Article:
The response of the medical community was an eye-opener, and an indication of the difficulties the Institute has still to face. “Harry’s paediatrician was awful,” says Cornelia Selkirk. “She looked and said she could see no difference, when there clearly was. The physiotherapist however was very positive. She came round and looked at the system, and immediately accepted using the equipment herself. “On the whole, we met a great deal of negativity from the medical profession. They were very anti-us,” she says. “They are not open to new ideas – though other parents have had more positive experiences, especially those like Wendy Lees, mother of James, who has literally begun a second life thanks to the treatment.”
Wendy Lees’ second son James was born in Zimbabwe in April 1963. He had been a face presentation, stuck behind his mother’s pelvis and was born with blood oozing from his nose and ears and the side of his head clearly dented. Back in Britain the Wolfson Centre confirmed that the motor section of his brain had been damaged which was causing his physical weakness, high sensitivity and mental difficulties.
James grew up facing the emotional problems associated with the fact that he refused to accept that he was handicapped and was highly embarrassed by his rather lopsided walk, his slurry speech and his lack of ability to improve his motor skills, such as writing. A chance meeting by his mother took James to Maastricht. Mrs. Lees takes up the story in a testimonial later sent to Sean Adam in grateful thanks.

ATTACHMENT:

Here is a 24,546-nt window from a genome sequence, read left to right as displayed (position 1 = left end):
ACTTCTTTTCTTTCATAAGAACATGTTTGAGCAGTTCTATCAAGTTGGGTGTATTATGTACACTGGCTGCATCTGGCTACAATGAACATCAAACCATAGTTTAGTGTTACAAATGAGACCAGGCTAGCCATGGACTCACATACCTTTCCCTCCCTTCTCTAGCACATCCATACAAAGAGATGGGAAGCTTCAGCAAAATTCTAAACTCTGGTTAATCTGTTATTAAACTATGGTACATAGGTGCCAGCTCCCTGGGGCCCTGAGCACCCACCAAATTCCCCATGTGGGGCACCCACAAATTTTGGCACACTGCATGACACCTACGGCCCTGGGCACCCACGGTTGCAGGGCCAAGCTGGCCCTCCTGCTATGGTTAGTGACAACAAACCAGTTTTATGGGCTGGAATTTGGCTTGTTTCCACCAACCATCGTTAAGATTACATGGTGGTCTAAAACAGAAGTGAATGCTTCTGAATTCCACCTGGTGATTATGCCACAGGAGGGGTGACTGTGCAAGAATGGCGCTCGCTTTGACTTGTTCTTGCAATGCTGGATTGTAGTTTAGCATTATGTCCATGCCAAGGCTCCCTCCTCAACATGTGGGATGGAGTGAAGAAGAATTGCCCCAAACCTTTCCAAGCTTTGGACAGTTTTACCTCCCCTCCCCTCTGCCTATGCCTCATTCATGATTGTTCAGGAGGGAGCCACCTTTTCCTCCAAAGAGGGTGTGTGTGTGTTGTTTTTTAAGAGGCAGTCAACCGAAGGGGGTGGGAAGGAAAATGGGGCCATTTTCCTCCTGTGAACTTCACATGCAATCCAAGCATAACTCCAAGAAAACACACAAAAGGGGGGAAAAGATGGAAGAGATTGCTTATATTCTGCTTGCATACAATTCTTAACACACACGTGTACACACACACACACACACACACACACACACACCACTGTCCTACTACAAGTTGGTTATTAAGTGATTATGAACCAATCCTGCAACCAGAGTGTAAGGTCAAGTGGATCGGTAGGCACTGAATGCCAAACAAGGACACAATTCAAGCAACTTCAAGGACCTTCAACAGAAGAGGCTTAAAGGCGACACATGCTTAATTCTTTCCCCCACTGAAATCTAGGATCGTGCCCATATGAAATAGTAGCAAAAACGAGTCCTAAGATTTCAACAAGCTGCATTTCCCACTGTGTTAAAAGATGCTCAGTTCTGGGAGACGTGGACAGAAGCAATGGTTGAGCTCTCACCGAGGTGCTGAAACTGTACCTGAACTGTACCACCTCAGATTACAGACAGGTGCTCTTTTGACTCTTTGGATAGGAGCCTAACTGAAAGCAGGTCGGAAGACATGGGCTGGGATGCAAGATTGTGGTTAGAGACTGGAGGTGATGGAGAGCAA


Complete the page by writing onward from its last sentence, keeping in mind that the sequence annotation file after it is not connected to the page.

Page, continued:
“We were told that if there was to be an improvement, it would be noticeable within hours. We left the Institute in the early evening and kept looking at James. Later we went to a restaurant with some friends who had come to the Institute with us. Yvonne said that she thought James’ speech was clearer. John and I thought so too and were thrilled that someone else had been the first to point it out.
“However we didn’t have long to wait for conclusive proof as the very next day, en route home, we were at Schiphol Airport approaching a steeply descending escalator and, in our normal way, got ready to catch hold of James to steady him. Without a word he got on without any help, as if he had been doing it all his life – and carrying his own suitcase. James marched ahead of us and proceeded to climb down a very steep staircase, again unaided. We realised then and there that the treatment had worked.” Soon the alphalearning equipment was installed in James’ bedroom.